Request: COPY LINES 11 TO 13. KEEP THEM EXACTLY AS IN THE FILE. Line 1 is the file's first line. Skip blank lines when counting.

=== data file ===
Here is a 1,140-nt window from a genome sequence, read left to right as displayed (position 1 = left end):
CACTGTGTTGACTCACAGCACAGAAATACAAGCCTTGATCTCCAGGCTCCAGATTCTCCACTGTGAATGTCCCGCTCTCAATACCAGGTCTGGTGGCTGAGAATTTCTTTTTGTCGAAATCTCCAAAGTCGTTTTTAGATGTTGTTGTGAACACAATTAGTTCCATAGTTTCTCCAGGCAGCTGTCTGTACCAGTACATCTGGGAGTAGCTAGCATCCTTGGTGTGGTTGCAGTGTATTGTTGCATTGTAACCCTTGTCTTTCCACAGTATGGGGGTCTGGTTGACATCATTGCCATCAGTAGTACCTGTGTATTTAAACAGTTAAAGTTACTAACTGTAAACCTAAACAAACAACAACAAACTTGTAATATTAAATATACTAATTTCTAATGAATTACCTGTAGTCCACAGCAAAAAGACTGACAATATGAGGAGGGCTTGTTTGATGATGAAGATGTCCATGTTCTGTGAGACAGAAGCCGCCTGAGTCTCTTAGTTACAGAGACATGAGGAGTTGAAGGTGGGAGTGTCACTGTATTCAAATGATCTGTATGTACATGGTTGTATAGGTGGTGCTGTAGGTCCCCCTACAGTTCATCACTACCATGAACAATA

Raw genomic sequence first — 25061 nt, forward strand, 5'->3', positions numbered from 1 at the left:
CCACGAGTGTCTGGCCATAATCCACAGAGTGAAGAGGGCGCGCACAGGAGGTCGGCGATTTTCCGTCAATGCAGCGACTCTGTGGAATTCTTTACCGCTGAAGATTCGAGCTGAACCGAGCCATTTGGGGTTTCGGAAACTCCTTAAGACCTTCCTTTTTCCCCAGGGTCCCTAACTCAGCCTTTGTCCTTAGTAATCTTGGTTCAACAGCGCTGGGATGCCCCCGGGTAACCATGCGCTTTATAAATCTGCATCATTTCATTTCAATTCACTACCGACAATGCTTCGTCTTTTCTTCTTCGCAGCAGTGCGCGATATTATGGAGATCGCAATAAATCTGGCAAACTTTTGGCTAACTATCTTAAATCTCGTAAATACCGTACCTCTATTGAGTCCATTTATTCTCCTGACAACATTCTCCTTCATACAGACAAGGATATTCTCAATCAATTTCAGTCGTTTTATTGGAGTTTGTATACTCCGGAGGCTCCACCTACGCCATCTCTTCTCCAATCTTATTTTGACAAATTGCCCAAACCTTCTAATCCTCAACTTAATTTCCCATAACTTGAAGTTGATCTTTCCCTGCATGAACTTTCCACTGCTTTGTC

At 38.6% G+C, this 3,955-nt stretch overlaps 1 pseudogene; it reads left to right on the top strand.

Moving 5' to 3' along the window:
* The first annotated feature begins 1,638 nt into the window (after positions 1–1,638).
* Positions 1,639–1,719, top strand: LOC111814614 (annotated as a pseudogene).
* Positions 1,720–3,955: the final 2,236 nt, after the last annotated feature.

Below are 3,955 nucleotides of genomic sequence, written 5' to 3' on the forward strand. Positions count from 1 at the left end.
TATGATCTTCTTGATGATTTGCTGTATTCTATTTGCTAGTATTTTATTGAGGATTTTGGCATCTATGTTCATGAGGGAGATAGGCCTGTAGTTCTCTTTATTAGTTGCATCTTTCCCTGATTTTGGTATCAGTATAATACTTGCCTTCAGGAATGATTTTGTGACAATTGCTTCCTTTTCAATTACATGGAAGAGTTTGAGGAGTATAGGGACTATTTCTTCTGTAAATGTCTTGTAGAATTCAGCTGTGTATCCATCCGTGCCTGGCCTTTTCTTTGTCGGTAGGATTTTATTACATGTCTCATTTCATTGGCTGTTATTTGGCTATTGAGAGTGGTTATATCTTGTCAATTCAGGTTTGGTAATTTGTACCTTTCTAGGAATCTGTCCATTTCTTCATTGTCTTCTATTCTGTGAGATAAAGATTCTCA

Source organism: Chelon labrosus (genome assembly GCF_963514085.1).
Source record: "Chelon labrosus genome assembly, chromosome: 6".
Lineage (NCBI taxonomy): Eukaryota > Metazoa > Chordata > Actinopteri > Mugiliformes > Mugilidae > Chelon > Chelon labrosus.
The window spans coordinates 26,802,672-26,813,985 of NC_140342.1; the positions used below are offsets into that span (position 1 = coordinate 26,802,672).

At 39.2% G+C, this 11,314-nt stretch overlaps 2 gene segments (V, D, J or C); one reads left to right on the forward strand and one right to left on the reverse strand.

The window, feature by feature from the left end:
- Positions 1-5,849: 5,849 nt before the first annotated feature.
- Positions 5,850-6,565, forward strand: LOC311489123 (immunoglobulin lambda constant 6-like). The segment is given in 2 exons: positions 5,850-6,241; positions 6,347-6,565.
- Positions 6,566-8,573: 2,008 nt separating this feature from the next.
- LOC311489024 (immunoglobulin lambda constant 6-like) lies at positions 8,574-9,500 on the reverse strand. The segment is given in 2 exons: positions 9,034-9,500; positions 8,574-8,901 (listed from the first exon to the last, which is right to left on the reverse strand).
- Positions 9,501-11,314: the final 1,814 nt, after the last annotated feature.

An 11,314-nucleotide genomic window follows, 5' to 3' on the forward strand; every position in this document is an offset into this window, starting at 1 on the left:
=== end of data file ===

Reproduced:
TATGATCTTCTTGATGATTTGCTGTATTCTATTTGCTAGTATTTTATTGAGGATTTTGGCATCTATGTTCATGAGGGAGATAGGCCTGTAGTTCTCTTTATTAGTTGCATCTTTCCCTGATTTTGGTATCAGTATAATACTTGCCTTCAGGAATGATTTTGTGACAATTGCTTCCTTTTCAATTACATGGAAGAGTTTGAGGAGTATAGGGACTATTTCTTCTGTAAATGTCTTGTAGAATTCAGCTGTGTATCCATCCGTGCCTGGCCTTTTCTTTGTCGGTAGGATTTTATTACATGTCTCATTTCATTGGCTGTTATTTGGCTATTGAGAGTGGTTATATCTTGTCAATTCAGGTTTGGTAATTTGTACCTTTCTAGGAATCTGTCCATTTCTTCATTGTCTTCTATTCTGTGAGATAAAGATTCTCA

Source organism: Chelon labrosus (genome assembly GCF_963514085.1).
Source record: "Chelon labrosus genome assembly, chromosome: 6".